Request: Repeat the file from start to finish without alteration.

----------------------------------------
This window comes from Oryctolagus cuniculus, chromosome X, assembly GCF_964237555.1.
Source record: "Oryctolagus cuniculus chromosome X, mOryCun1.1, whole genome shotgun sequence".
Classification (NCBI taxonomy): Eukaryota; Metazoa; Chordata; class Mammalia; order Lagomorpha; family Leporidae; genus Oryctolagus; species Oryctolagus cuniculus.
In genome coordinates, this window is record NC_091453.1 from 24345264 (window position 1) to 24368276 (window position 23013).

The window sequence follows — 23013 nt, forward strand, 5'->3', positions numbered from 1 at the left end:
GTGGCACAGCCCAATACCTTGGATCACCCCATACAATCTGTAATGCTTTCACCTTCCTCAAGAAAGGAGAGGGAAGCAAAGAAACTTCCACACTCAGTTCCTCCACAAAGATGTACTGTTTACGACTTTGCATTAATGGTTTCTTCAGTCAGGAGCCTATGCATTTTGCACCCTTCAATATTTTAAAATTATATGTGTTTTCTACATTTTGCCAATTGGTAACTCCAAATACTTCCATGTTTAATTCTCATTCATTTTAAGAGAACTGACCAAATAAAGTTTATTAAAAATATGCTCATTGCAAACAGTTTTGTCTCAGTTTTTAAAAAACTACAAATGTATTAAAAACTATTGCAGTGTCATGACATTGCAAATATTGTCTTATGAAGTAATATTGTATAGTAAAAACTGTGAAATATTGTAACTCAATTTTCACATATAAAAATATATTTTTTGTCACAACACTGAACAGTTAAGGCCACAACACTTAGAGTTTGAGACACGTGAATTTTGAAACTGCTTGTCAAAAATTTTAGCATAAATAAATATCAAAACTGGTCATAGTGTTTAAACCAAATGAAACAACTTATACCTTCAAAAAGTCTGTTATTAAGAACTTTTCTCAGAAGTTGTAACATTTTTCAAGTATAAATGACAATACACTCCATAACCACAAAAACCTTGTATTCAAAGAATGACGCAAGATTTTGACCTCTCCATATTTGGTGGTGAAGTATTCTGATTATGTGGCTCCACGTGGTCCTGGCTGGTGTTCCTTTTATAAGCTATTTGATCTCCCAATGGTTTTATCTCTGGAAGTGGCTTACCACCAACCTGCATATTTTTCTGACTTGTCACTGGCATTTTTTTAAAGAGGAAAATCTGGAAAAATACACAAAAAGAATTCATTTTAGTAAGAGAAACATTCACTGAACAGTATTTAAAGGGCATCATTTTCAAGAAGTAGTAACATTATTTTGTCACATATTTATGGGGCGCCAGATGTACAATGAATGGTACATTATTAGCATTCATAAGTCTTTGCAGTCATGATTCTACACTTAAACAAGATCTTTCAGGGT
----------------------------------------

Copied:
This window comes from Oryctolagus cuniculus, chromosome X, assembly GCF_964237555.1.
Source record: "Oryctolagus cuniculus chromosome X, mOryCun1.1, whole genome shotgun sequence".
Classification (NCBI taxonomy): Eukaryota; Metazoa; Chordata; class Mammalia; order Lagomorpha; family Leporidae; genus Oryctolagus; species Oryctolagus cuniculus.
In genome coordinates, this window is record NC_091453.1 from 24345264 (window position 1) to 24368276 (window position 23013).

The window sequence follows — 23013 nt, forward strand, 5'->3', positions numbered from 1 at the left end:
GTGGCACAGCCCAATACCTTGGATCACCCCATACAATCTGTAATGCTTTCACCTTCCTCAAGAAAGGAGAGGGAAGCAAAGAAACTTCCACACTCAGTTCCTCCACAAAGATGTACTGTTTACGACTTTGCATTAATGGTTTCTTCAGTCAGGAGCCTATGCATTTTGCACCCTTCAATATTTTAAAATTATATGTGTTTTCTACATTTTGCCAATTGGTAACTCCAAATACTTCCATGTTTAATTCTCATTCATTTTAAGAGAACTGACCAAATAAAGTTTATTAAAAATATGCTCATTGCAAACAGTTTTGTCTCAGTTTTTAAAAAACTACAAATGTATTAAAAACTATTGCAGTGTCATGACATTGCAAATATTGTCTTATGAAGTAATATTGTATAGTAAAAACTGTGAAATATTGTAACTCAATTTTCACATATAAAAATATATTTTTTGTCACAACACTGAACAGTTAAGGCCACAACACTTAGAGTTTGAGACACGTGAATTTTGAAACTGCTTGTCAAAAATTTTAGCATAAATAAATATCAAAACTGGTCATAGTGTTTAAACCAAATGAAACAACTTATACCTTCAAAAAGTCTGTTATTAAGAACTTTTCTCAGAAGTTGTAACATTTTTCAAGTATAAATGACAATACACTCCATAACCACAAAAACCTTGTATTCAAAGAATGACGCAAGATTTTGACCTCTCCATATTTGGTGGTGAAGTATTCTGATTATGTGGCTCCACGTGGTCCTGGCTGGTGTTCCTTTTATAAGCTATTTGATCTCCCAATGGTTTTATCTCTGGAAGTGGCTTACCACCAACCTGCATATTTTTCTGACTTGTCACTGGCATTTTTTTAAAGAGGAAAATCTGGAAAAATACACAAAAAGAATTCATTTTAGTAAGAGAAACATTCACTGAACAGTATTTAAAGGGCATCATTTTCAAGAAGTAGTAACATTATTTTGTCACATATTTATGGGGCGCCAGATGTACAATGAATGGTACATTATTAGCATTCATAAGTCTTTGCAGTCATGATTCTACACTTAAACAAGATCTTTCAGGGT